Sometimes my younger daughter scares me.
Many of you likely to be reading me are fellow movie geeks and several of you are likely audio geeks, and even if you don’t fall into one of those two categories, there’s still a decent chance you’ve heard of the Wilhelm Scream. But for those of you haven’t: the Wilhelm Scream is a stock sound effect of, well, a man screaming, originally taken from the 1951 Western Distant Drums. It’s a fairly distinctive sound clip, and it’s been used in numerous movies, TV shows and cartoons — including pretty much everything George Lucas has directed or produced.[^1] Once you know what it sounds like, it’s easy to identify; there’s even a number of helpful videos on YouTube to help you place it.
Laurel, however, is six-and-a-half. She has no idea how movies are made, has no idea of how audio is produced, has no idea that there even is such a thing as a stock sound effect. Clearly, the entire concept of the Wilhelm Scream is far, far outside of her six-and-a-half years of experience.
Yet last Friday night, while we were watching Indiana Jones and the Last Crusade 1, the scene in that movie which is wilhelmscreamified came up. (For those of you playing along at home, it’s early in the great tank chase sequence about two-thirds of the way into the movie.)
And the scream happens, and Laurel says “Hey, that was the same sound as when [some reference to Star Wars, a series which has a fair amount of wilhelmscreamification in it]!” And I knew immediately what she was talking about, though I was flabbergasted to realize that she did. How the hell was this six-year-old paying enough attention, noticing detail enough, that she can recognize a sound effect used across different movies? It’s not like it gets used that frequently — once a movie, maybe. And it’s not like anyone has ever explained the function of an audio department or the sound effects editor in film production — hell, if anyone was going to explain that to her, it would’ve been me, and I know I haven’t done it.[^3]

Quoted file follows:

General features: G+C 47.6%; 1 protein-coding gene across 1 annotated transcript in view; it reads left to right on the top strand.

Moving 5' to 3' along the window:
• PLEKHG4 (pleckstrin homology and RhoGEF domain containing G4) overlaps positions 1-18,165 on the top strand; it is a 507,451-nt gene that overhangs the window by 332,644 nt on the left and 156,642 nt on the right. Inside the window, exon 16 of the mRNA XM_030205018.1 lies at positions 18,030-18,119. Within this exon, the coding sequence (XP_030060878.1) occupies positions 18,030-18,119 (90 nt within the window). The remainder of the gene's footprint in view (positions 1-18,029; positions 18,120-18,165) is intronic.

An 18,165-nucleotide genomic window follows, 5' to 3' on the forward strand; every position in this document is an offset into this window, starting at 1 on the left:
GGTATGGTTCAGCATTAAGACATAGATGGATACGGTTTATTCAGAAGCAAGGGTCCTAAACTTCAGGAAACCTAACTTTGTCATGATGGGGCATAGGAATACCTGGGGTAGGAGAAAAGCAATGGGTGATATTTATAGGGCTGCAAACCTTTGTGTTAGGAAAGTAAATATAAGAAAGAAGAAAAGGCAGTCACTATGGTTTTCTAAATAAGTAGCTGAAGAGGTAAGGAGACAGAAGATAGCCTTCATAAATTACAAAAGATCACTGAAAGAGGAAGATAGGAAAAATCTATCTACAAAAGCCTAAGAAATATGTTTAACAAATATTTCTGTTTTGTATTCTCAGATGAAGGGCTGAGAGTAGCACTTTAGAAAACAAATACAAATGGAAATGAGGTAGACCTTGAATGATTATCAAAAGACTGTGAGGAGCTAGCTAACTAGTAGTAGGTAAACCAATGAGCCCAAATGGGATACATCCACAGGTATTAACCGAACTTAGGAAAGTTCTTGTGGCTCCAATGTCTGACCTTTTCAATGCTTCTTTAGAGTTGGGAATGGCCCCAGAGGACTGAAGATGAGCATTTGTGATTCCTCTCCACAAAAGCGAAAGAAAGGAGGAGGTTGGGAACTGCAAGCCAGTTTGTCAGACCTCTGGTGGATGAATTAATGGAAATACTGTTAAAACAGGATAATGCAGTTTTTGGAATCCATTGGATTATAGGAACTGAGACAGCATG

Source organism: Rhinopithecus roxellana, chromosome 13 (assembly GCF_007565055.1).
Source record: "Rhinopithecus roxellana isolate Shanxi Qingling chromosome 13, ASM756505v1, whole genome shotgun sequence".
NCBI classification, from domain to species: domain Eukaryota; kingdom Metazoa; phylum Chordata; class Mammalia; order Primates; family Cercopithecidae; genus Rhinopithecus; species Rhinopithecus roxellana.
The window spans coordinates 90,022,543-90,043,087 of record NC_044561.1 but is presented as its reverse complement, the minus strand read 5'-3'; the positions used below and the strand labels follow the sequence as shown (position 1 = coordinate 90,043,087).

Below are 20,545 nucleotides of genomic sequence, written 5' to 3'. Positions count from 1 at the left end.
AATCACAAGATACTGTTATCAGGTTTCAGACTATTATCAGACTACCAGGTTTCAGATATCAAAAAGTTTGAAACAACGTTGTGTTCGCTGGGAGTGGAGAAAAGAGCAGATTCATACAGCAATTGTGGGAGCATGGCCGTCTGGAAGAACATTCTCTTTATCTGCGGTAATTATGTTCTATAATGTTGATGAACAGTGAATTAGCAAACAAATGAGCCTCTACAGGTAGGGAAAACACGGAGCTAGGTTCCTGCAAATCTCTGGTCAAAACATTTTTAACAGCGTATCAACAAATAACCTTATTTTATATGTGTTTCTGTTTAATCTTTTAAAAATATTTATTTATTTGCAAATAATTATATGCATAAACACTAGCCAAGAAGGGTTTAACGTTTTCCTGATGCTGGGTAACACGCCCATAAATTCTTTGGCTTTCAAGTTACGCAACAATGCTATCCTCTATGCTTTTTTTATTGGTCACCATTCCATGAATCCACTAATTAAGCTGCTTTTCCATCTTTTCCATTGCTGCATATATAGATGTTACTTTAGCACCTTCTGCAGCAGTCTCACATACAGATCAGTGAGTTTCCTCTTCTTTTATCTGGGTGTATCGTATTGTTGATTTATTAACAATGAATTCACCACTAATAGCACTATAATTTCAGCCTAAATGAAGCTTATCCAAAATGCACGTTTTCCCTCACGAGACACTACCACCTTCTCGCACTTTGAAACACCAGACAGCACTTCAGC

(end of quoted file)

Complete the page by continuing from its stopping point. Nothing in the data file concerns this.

I mean, yes, I know that she now understands that movies are things that get made by people, and the same people might be involved in making many movies: when she realized that (to her thinking) Han Solo was playing Indiana Jones, that was a pretty big moment of illumination for her. That’s obvious, though — not noticing that would have been a bigger surprise than noticing it. But this? This was surprising. I almost let out a little Wilhelm Scream of my own.
It’s times like that one when I’m afraid my jokes about her taking over the world when she grows up might not actually be jokes.
Or at the very least, I suppose, maybe it means she’ll grow up to be an audio engineer.
[^1]: Credit for reviving the clip and popularizing its use goes to sound designer extraordinaire and Oscar-winner Ben Burtt, who has assembled the sounds for most of those Lucas movies, a great many Steven Spielberg movies, and worked for the geniuses at Pixar. In fact, not only did he receive yet another Oscar nomination for WALL-E, but provided the voice for the title character.
[^3]: Supposedly, “gifted” children — and there’s no doubt that’s a group of which she’s a member — are particularly attuned to sound. It’s one reason why so many of us…er, them…seem so flinchy at loud noises.
I’d forgotten just how much I loved that movie. And, oh yes, Ben Burtt won an Oscar for sound effects editing for this movie, too. ↩